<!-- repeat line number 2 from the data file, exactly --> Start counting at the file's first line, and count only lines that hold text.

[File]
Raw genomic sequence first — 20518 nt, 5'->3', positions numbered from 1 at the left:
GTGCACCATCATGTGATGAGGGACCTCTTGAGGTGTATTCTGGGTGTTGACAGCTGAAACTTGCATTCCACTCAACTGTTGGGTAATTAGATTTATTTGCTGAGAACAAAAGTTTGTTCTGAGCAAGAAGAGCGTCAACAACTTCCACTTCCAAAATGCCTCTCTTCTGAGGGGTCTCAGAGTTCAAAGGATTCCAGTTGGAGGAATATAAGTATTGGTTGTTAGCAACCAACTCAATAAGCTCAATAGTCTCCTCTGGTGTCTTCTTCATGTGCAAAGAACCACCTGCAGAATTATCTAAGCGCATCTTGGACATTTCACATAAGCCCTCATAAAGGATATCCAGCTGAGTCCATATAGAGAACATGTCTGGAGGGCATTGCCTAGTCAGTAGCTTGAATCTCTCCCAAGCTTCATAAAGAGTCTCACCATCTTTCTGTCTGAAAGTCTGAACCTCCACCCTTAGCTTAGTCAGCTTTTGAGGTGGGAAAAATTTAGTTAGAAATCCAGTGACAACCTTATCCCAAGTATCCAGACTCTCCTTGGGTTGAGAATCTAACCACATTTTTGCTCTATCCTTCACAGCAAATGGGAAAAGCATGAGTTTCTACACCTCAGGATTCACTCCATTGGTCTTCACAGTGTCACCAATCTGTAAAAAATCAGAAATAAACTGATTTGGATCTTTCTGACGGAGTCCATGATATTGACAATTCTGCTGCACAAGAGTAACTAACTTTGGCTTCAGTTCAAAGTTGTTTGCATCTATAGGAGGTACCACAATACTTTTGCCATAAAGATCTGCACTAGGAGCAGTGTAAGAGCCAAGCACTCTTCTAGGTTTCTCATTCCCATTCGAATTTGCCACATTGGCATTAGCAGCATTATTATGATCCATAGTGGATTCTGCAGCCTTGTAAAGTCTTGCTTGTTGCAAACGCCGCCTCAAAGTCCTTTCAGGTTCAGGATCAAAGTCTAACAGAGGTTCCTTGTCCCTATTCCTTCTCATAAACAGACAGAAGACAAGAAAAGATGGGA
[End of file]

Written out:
GTGCACCATCATGTGATGAGGGACCTCTTGAGGTGTATTCTGGGTGTTGACAGCTGAAACTTGCATTCCACTCAACTGTTGGGTAATTAGATTTATTTGCTGAGAACAAAAGTTTGTTCTGAGCAAGAAGAGCGTCAACAACTTCCACTTCCAAAATGCCTCTCTTCTGAGGGGTCTCAGAGTTCAAAGGATTCCAGTTGGAGGAATATAAGTATTGGTTGTTAGCAACCAACTCAATAAGCTCAATAGTCTCCTCTGGTGTCTTCTTCATGTGCAAAGAACCACCTGCAGAATTATCTAAGCGCATCTTGGACATTTCACATAAGCCCTCATAAAGGATATCCAGCTGAGTCCATATAGAGAACATGTCTGGAGGGCATTGCCTAGTCAGTAGCTTGAATCTCTCCCAAGCTTCATAAAGAGTCTCACCATCTTTCTGTCTGAAAGTCTGAACCTCCACCCTTAGCTTAGTCAGCTTTTGAGGTGGGAAAAATTTAGTTAGAAATCCAGTGACAACCTTATCCCAAGTATCCAGACTCTCCTTGGGTTGAGAATCTAACCACATTTTTGCTCTATCCTTCACAGCAAATGGGAAAAGCATGAGTTTCTACACCTCAGGATTCACTCCATTGGTCTTCACAGTGTCACCAATCTGTAAAAAATCAGAAATAAACTGATTTGGATCTTTCTGACGGAGTCCATGATATTGACAATTCTGCTGCACAAGAGTAACTAACTTTGGCTTCAGTTCAAAGTTGTTTGCATCTATAGGAGGTACCACAATACTTTTGCCATAAAGATCTGCACTAGGAGCAGTGTAAGAGCCAAGCACTCTTCTAGGTTTCTCATTCCCATTCGAATTTGCCACATTGGCATTAGCAGCATTATTATGATCCATAGTGGATTCTGCAGCCTTGTAAAGTCTTGCTTGTTGCAAACGCCGCCTCAAAGTCCTTTCAGGTTCAGGATCAAAGTCTAACAGAGGTTCCTTGTCCCTATTCCTTCTCATAAACAGACAGAAGACAAGAAAAGATGGGA